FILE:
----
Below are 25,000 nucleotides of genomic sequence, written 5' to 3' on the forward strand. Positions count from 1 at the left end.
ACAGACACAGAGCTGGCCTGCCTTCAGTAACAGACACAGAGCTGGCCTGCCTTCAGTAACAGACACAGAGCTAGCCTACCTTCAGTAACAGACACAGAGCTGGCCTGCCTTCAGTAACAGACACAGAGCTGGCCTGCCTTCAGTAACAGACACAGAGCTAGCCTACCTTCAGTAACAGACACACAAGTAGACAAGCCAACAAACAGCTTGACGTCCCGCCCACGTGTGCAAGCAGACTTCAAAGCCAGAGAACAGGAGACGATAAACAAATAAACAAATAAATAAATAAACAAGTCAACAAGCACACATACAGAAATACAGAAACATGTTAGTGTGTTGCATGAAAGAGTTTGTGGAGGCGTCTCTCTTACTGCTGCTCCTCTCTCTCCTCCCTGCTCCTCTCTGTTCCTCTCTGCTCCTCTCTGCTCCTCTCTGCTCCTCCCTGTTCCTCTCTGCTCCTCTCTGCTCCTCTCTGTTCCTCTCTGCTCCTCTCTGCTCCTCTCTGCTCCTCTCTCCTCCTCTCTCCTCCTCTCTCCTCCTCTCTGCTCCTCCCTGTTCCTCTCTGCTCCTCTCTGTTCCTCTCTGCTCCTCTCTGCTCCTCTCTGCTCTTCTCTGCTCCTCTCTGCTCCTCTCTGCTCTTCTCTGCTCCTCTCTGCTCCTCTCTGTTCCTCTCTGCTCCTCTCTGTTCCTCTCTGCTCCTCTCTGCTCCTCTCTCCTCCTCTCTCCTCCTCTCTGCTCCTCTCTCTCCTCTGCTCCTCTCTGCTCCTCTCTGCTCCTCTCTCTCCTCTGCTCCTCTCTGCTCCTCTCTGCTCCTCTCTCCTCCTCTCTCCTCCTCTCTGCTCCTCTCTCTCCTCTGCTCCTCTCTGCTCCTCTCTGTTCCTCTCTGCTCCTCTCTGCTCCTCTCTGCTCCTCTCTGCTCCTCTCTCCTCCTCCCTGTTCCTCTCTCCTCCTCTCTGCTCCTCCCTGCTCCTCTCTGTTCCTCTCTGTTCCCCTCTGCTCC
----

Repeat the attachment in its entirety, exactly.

Below are 25,000 nucleotides of genomic sequence, written 5' to 3' on the forward strand. Positions count from 1 at the left end.
ACAGACACAGAGCTGGCCTGCCTTCAGTAACAGACACAGAGCTGGCCTGCCTTCAGTAACAGACACAGAGCTAGCCTACCTTCAGTAACAGACACAGAGCTGGCCTGCCTTCAGTAACAGACACAGAGCTGGCCTGCCTTCAGTAACAGACACAGAGCTAGCCTACCTTCAGTAACAGACACACAAGTAGACAAGCCAACAAACAGCTTGACGTCCCGCCCACGTGTGCAAGCAGACTTCAAAGCCAGAGAACAGGAGACGATAAACAAATAAACAAATAAATAAATAAACAAGTCAACAAGCACACATACAGAAATACAGAAACATGTTAGTGTGTTGCATGAAAGAGTTTGTGGAGGCGTCTCTCTTACTGCTGCTCCTCTCTCTCCTCCCTGCTCCTCTCTGTTCCTCTCTGCTCCTCTCTGCTCCTCTCTGCTCCTCCCTGTTCCTCTCTGCTCCTCTCTGCTCCTCTCTGTTCCTCTCTGCTCCTCTCTGCTCCTCTCTGCTCCTCTCTCCTCCTCTCTCCTCCTCTCTCCTCCTCTCTGCTCCTCCCTGTTCCTCTCTGCTCCTCTCTGTTCCTCTCTGCTCCTCTCTGCTCCTCTCTGCTCTTCTCTGCTCCTCTCTGCTCCTCTCTGCTCTTCTCTGCTCCTCTCTGCTCCTCTCTGTTCCTCTCTGCTCCTCTCTGTTCCTCTCTGCTCCTCTCTGCTCCTCTCTCCTCCTCTCTCCTCCTCTCTGCTCCTCTCTCTCCTCTGCTCCTCTCTGCTCCTCTCTGCTCCTCTCTCTCCTCTGCTCCTCTCTGCTCCTCTCTGCTCCTCTCTCCTCCTCTCTCCTCCTCTCTGCTCCTCTCTCTCCTCTGCTCCTCTCTGCTCCTCTCTGTTCCTCTCTGCTCCTCTCTGCTCCTCTCTGCTCCTCTCTGCTCCTCTCTCCTCCTCCCTGTTCCTCTCTCCTCCTCTCTGCTCCTCCCTGCTCCTCTCTGTTCCTCTCTGTTCCCCTCTGCTCC